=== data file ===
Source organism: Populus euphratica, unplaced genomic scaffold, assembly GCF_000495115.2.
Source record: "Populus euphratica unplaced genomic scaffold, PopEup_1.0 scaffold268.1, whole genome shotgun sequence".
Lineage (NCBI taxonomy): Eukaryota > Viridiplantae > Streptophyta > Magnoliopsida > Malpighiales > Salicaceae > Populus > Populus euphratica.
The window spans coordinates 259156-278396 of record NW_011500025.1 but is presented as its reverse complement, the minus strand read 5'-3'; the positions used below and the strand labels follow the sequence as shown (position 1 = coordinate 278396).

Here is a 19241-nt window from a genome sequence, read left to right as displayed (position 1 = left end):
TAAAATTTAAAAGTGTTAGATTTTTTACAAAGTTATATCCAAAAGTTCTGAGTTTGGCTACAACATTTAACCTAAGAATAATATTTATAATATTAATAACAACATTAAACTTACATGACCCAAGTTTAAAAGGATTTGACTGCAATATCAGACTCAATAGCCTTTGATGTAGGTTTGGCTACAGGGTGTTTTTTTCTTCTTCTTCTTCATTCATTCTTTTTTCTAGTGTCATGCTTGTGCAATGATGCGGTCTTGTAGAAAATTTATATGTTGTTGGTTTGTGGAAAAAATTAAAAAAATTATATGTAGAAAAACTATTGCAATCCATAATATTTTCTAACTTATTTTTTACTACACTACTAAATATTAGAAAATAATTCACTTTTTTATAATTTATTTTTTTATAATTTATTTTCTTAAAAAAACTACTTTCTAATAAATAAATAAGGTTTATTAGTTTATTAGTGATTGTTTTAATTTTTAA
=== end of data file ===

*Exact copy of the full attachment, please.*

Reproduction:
Source organism: Populus euphratica, unplaced genomic scaffold, assembly GCF_000495115.2.
Source record: "Populus euphratica unplaced genomic scaffold, PopEup_1.0 scaffold268.1, whole genome shotgun sequence".
Lineage (NCBI taxonomy): Eukaryota > Viridiplantae > Streptophyta > Magnoliopsida > Malpighiales > Salicaceae > Populus > Populus euphratica.
The window spans coordinates 259156-278396 of record NW_011500025.1 but is presented as its reverse complement, the minus strand read 5'-3'; the positions used below and the strand labels follow the sequence as shown (position 1 = coordinate 278396).

Here is a 19241-nt window from a genome sequence, read left to right as displayed (position 1 = left end):
TAAAATTTAAAAGTGTTAGATTTTTTACAAAGTTATATCCAAAAGTTCTGAGTTTGGCTACAACATTTAACCTAAGAATAATATTTATAATATTAATAACAACATTAAACTTACATGACCCAAGTTTAAAAGGATTTGACTGCAATATCAGACTCAATAGCCTTTGATGTAGGTTTGGCTACAGGGTGTTTTTTTCTTCTTCTTCTTCATTCATTCTTTTTTCTAGTGTCATGCTTGTGCAATGATGCGGTCTTGTAGAAAATTTATATGTTGTTGGTTTGTGGAAAAAATTAAAAAAATTATATGTAGAAAAACTATTGCAATCCATAATATTTTCTAACTTATTTTTTACTACACTACTAAATATTAGAAAATAATTCACTTTTTTATAATTTATTTTTTTATAATTTATTTTCTTAAAAAAACTACTTTCTAATAAATAAATAAGGTTTATTAGTTTATTAGTGATTGTTTTAATTTTTAA